At the Founders Foundry, I work with company founders and organizational leaders to bring principles from couples therapy into the workplace. In my private practice, I work with couples as one of less than 300 couples therapists in the world certified by The Gottman Institute. Just as we can bring principles from couples therapy to the workplace, we can also bring principles from the workplace into the home.

A family is not unlike a business. There are schedules to coordinate, objectives to hit, and a budget manage. There are also people to manage, sometimes with competing priorities (who gets to choose the Netflix show tonight?) And without a process for communication, things can fall apart, especially during difficult times.

Here’s how to run your family like a billion-dollar company.

Schedule Weekly Family Meetings

You probably have regular meetings with your team at work. You review, plan, pivot when necessary, and execute to achieve success. Why not do the same with your family at home? Many couples that I work with have never considered having regular, scheduled weekly meetings to discuss the business of their lives together. Their conversations about managing their lives come in spontaneous spurts throughout the week, are rarely organized or part of a strategy to achieve success, and they find themselves frustrated. 

Imagine how we would get work done in our professional lives if we didn’t have regularly scheduled meetings, adhere to deadlines, or execute according to plan? Yet, so many couples are not implementing this basic tool of scheduled meetings to discuss the business of their lives. Yes, minimizing interruption will be key (this is a good use of screen time for the kids). At the conclusion of such meetings, defined next steps to implement should be written down so there is no ambiguity about who, what, where and how. Just like meeting minutes. 

As a caveat, these meetings must not be a substitute for date night, even if it is a stay-at-home. Date night is about fun. Family meetings are about goals and strategies to meet your objectives as a family–perhaps not as fun as date night, but meeting family objectives as a team is also extremely fulfilling nonetheless! 

Set Family OKRs

Objectives and Key Results (OKR) is a goal setting framework popularized by Google. The basic structure of an OKR is, “We will (Objective) as measured by (Key Results).”

Objectives are what you want to achieve. They should be short, inspirational, and engaging. Key Results are metrics that measure your progress towards the Objective. For each Objective, you should have a between 2-5 Key Results. For example: 

Objective: Have a clean house

  • Key Result 1: Make the bed every day
  • Key Result 2: Clean the bathrooms every week
  • Key Result 3: Deep clean every month

Objective: Eat healthy as a family

  • Key Result 1: Have at least one serving of vegetables every night for dinner
  • Key Result 2: Only order takeout once per week
  • Key Result 3: Go grocery shopping at least once per month

You can track OKRs in a basic excel spreadsheet. You’ll also need to decide who is in charge of making sure the objectives are met. Often couples come up with objectives but the “project manager” around this task is not identified. If each person assumes that the other is doing it, then you can imagine the frustration that ensues.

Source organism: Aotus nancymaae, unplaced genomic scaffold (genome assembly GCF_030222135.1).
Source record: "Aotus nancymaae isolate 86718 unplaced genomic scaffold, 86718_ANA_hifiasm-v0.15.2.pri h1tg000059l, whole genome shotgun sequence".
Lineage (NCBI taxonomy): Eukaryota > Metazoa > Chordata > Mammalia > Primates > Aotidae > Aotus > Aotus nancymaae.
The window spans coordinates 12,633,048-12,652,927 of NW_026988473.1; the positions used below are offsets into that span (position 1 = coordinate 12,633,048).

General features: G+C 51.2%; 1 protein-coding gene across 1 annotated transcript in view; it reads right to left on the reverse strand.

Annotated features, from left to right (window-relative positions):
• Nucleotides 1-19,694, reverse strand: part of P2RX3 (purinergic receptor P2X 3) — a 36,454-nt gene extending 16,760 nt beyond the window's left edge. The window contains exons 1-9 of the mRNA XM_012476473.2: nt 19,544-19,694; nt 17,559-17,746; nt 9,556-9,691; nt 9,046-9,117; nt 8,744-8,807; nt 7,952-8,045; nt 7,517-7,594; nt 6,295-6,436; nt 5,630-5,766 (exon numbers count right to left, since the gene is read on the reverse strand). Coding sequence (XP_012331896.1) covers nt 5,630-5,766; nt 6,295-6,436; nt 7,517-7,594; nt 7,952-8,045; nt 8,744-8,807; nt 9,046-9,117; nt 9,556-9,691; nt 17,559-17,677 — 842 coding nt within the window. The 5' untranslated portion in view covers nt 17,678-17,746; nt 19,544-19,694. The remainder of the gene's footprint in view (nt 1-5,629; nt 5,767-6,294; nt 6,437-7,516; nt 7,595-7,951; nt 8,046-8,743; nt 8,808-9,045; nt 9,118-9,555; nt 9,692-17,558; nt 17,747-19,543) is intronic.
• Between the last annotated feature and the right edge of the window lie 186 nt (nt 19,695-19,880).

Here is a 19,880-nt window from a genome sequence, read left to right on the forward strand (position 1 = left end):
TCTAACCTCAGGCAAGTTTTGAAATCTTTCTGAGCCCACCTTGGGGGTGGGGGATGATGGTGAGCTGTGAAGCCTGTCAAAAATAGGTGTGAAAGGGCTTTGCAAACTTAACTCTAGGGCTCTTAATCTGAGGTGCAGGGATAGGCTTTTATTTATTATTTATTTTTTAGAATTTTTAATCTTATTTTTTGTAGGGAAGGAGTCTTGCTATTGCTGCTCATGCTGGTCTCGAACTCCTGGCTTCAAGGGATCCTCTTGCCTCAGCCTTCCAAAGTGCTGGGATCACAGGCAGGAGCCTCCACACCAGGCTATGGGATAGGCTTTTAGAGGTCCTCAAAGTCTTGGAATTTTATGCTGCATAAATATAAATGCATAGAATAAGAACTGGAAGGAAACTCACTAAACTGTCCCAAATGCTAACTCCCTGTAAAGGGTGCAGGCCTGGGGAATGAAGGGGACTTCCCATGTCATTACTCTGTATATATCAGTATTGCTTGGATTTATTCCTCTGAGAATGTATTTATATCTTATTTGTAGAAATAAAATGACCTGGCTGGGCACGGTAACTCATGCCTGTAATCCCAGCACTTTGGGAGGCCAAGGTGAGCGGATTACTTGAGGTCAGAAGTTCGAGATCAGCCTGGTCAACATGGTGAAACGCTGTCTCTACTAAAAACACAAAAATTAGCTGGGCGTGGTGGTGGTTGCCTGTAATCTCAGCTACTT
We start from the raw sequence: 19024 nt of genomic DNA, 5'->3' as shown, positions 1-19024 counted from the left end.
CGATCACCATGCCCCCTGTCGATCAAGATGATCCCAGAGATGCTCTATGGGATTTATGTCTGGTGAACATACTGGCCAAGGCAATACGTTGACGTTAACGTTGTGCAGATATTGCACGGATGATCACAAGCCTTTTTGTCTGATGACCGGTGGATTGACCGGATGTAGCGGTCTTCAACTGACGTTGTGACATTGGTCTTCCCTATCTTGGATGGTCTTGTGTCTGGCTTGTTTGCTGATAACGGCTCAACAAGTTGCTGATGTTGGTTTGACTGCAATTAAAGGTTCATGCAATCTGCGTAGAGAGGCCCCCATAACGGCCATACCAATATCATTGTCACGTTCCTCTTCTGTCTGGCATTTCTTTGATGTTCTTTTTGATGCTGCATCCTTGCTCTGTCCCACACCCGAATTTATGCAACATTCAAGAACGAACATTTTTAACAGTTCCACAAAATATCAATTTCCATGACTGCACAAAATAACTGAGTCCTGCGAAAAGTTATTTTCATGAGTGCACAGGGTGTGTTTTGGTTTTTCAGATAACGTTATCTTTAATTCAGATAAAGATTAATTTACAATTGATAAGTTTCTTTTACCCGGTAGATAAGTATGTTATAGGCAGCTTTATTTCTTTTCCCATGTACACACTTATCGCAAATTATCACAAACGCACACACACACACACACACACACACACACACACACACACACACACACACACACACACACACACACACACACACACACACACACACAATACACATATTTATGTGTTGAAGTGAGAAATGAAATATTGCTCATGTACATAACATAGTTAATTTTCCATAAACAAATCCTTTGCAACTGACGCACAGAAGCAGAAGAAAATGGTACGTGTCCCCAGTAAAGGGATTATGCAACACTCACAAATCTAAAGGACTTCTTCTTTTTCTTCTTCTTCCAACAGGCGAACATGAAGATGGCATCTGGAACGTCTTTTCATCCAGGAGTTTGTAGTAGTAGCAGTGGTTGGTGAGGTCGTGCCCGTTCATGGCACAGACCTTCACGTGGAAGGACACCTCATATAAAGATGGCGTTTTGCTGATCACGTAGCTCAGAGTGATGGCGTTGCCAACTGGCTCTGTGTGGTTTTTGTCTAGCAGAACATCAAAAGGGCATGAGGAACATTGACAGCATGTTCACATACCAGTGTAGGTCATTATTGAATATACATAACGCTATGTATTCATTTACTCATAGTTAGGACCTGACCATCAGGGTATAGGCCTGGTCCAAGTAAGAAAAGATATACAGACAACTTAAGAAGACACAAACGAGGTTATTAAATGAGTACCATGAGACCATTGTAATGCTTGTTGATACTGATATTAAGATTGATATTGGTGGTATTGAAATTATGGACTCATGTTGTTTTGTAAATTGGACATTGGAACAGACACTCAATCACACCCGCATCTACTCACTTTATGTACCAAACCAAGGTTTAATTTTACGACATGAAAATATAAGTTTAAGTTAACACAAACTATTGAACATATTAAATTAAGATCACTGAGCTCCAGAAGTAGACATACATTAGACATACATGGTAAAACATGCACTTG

Similarly, if one person is the project manager for all objectives, then feeling flooding or overwhelmed is likely to happen. Cognitive load is a big issue, particularly for women who can often feel that they are swamped with double duty. Even if they are delegating, they still feel “in charge” and this can result in resentment over time. 

And objectives can and should be able to change. The regular meeting to review progress provides a forum to discuss not only a status check on how plans are being executed, but also to discuss if a pivot or realignment may be necessary. Difficult and perilous without organization, this part of the process allows for growth and support between family members. 

Create a Family Mission Statement

In business, a mission statement describes why you do what you do. A family mission statement does the same thing. It also speaks to your underlying values, like raising children who are kind, ethical, and hard working. When you create a family mission statement together, consider how these values can be operationalized in your home. Operationalizing your mission statement helps develop objectives. Objectives are derived from the values within the mission statement. For example, giving kids chores can teach them the value of hard work.

Reward Performance

We all need motivation and we are highly influenced by reward. Rewarding the family with stars or checkmarks for daily objectives met that can be “cashed in” for items such as a fun hike together, going out for ice cream, and watching a movie together can be things to look forward to.

Not everything in business goes off without a hitch—successes and failures are part of the journey. It’s the same with family. Sure, there will be hiccups along the way, but if you have a robust operating structure in place, you will enjoy the journey that much more.

This article was originally published on the Founders Foundry.


  • Karen Bridbord, Ph.D.

    Licensed Psychologist and Organizational Consultant

    Karen Bribord, Ph.D. is the founder and CEO of Founders Foundry, where she offers executive coaching for company founders and organizational leaders. As a Licensed Psychologist and a Certified Gottman Therapist, Karen helps company founders and leadership teams build healthy, productive partnerships to facilitate business growth, eliminate obstacles to success, and reach their fullest potential. Throughout her career, she has specialized in organizational behavior, interpersonal relationships, and executive communications.